Thursday, May 1, 2014

Ken Friedman and April Bloomfield eyeing the former San Loco space on Avenue A


[Photo from February]

San Loco closed on Feb. 16 after 15 years at 151 Avenue A, as we first reported here.

Word is now that high-profile restaurateurs Ken Friedman and April Bloomfield are eyeing the former San Loco location for a cafe-bar concept that would be open early for breakfast … and late night for cocktails (with lunch and dinner in between). The place would curate a specific coffee, wine and cocktail program.

This application is on the May CB3/SLA agenda released yesterday (though their names aren't on it just yet).

Friedman and Bloomfield own such places as high-profile places like The Spotted Pig, The Breslin and The John Dory Oyster Bar … while Friedman has teamed with the likes of Vanity Fair editor Graydon Carter at The Monkey Bar and Taavo Somer at The Rusty Knot.

Avenue A looks to be going even more upscale in a hurry … with projects such as this, the all-new 7A and Alex Stupak's new Mexican restaurant at the former Sushi Lounge space.

28 comments:

Anonymous said...

upscaling means sidewalks jammed with even more tourist, foodies and hipsters flooding the avenue and the end to simple affordable places like San Loco.

Anonymous said...

Yeah, upscale. Look around you, restauranteur. Get the fuck out.

Anonymous said...

:-(

blue glass said...

we need more fancy restaurants serving $30 foam creations.
we need more sidewalk tables because we are not congested enough.
but what we really need is more bars. there aren't enough places for the droves of under-age students and tourists that swarm here EVERY DAY AND NIGHT.
perhaps we need a 24-hour bar.

you can't get a sit-down cup of coffee on the weekend anymore.
we live in times square. and maybe it's quieter up there these days.

Anonymous said...

Dear Ken and April,

We do not want you here. Please go somewhere else with your high-priced drinks that we can't afford and your snobby service that caters to celebrities.

Thank you.

2 residents of 151 Avenue.

Gojira said...

Go elsewhere. We don't need yet more precious crap not meant for the likes of neighborhood residents.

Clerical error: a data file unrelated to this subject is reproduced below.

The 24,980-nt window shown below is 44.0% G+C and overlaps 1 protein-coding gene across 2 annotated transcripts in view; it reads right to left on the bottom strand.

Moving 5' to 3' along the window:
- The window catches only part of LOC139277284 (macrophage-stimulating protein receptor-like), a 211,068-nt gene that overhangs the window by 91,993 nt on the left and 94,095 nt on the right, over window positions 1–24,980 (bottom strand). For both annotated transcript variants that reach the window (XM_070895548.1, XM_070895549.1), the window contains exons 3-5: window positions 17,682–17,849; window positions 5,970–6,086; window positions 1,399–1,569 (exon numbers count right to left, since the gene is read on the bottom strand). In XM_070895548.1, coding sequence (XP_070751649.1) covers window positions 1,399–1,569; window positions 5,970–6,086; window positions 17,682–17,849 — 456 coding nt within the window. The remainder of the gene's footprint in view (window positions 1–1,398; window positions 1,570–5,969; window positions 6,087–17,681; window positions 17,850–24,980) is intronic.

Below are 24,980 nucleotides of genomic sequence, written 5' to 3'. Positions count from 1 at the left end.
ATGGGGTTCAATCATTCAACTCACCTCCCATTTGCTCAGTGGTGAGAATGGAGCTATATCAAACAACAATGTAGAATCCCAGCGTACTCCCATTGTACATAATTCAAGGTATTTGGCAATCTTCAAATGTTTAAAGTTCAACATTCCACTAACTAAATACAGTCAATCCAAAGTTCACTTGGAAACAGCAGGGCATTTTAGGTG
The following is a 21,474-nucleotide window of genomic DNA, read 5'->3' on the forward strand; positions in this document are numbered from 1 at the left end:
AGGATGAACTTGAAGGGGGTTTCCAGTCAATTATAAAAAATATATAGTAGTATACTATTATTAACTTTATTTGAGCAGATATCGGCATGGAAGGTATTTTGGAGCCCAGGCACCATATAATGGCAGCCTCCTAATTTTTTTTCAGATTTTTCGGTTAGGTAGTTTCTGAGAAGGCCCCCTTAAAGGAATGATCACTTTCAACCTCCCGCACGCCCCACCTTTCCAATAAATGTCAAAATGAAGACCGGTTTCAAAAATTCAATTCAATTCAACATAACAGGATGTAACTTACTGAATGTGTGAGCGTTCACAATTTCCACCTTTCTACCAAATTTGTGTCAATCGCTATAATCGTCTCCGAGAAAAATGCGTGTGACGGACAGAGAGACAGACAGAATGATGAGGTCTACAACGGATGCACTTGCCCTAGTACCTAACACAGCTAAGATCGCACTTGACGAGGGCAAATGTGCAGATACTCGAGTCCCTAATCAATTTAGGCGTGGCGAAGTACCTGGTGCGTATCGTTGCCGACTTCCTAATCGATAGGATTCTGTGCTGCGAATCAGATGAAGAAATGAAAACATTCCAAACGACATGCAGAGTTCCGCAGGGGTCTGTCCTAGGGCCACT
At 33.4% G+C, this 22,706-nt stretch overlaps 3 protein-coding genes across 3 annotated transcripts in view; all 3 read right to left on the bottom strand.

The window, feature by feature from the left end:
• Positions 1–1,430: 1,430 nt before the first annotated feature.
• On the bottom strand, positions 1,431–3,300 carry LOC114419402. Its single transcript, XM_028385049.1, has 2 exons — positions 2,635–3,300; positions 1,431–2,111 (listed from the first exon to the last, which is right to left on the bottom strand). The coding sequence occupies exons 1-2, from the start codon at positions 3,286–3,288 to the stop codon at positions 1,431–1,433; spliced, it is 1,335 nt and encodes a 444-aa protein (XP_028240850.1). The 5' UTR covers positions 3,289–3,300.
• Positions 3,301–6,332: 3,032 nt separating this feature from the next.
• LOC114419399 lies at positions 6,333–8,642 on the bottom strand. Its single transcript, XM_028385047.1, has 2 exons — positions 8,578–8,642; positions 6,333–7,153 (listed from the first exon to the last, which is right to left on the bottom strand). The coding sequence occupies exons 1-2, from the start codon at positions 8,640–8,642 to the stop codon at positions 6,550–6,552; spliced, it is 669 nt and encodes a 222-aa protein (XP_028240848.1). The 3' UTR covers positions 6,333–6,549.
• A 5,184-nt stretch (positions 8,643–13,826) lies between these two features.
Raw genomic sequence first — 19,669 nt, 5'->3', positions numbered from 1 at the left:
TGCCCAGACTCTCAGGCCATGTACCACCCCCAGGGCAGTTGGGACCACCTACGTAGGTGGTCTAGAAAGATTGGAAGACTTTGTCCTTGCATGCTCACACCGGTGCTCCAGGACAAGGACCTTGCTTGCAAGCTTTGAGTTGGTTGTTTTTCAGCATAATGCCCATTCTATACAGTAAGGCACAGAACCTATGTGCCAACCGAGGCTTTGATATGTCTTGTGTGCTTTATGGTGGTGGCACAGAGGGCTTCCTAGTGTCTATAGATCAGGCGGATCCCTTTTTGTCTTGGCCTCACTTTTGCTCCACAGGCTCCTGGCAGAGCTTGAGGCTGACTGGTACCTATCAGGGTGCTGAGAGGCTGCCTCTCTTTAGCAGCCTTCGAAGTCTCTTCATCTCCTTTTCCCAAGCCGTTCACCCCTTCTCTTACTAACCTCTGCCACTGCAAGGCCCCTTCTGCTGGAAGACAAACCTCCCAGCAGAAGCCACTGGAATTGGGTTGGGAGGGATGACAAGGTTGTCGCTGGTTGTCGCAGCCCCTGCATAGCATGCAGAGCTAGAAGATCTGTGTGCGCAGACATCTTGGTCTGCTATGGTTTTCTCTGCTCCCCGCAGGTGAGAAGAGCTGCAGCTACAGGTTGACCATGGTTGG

Anonymous said...

I understand and respect this criticism, but their signature restaurant the Spotted Pig is a consummate neighborhood spot in the West Village. It's unfair to judge them prematurely until there
s more information about their plans. Sounds like this could be exactly the kind of place you could get a sit-down cup of coffee on weekends.

Josh said...

Don't blame Ken or April. Blame the landlords, zoning board and city council for not having any public policies meant to protect independent businesses in NYC. It's pretty simple: let it turn into a bank or chain store or allow the space to become something *some* people will actually enjoy. Not every new spot needs to be an "everyday" business, mom-and-pop or neighborhood restaurant. Hearth is a special occasion restaurant (for me) that I'm glad is in the hood. Same for Alder, Ko, et al.

Anonymous said...

Uh-oh.

Ken and April's PR minions have joined the comments.

The Spotted Pig is not a neighborhood spot. It is a place for celebrities to go and for people who like spotting celebrities — namely tourists.

No. 1 on this list from CBS:

7 Best Bars & Restaurants For Celebrity Sightings In NYC
http://newyork.cbslocal.com/top-lists/7-best-bars-restaurants-for-celebrity-sightings-in-nyc/

THE SPOTTED PIG

Anonymous said...

Seriously, publicists, stop being so publicit-ty if you're hoping to pass as a general commenter and not someone on the payroll. Helpful hint: Do not use phrases that no normal person would ever say, such as "consummate neighborhood spot."

Anonymous said...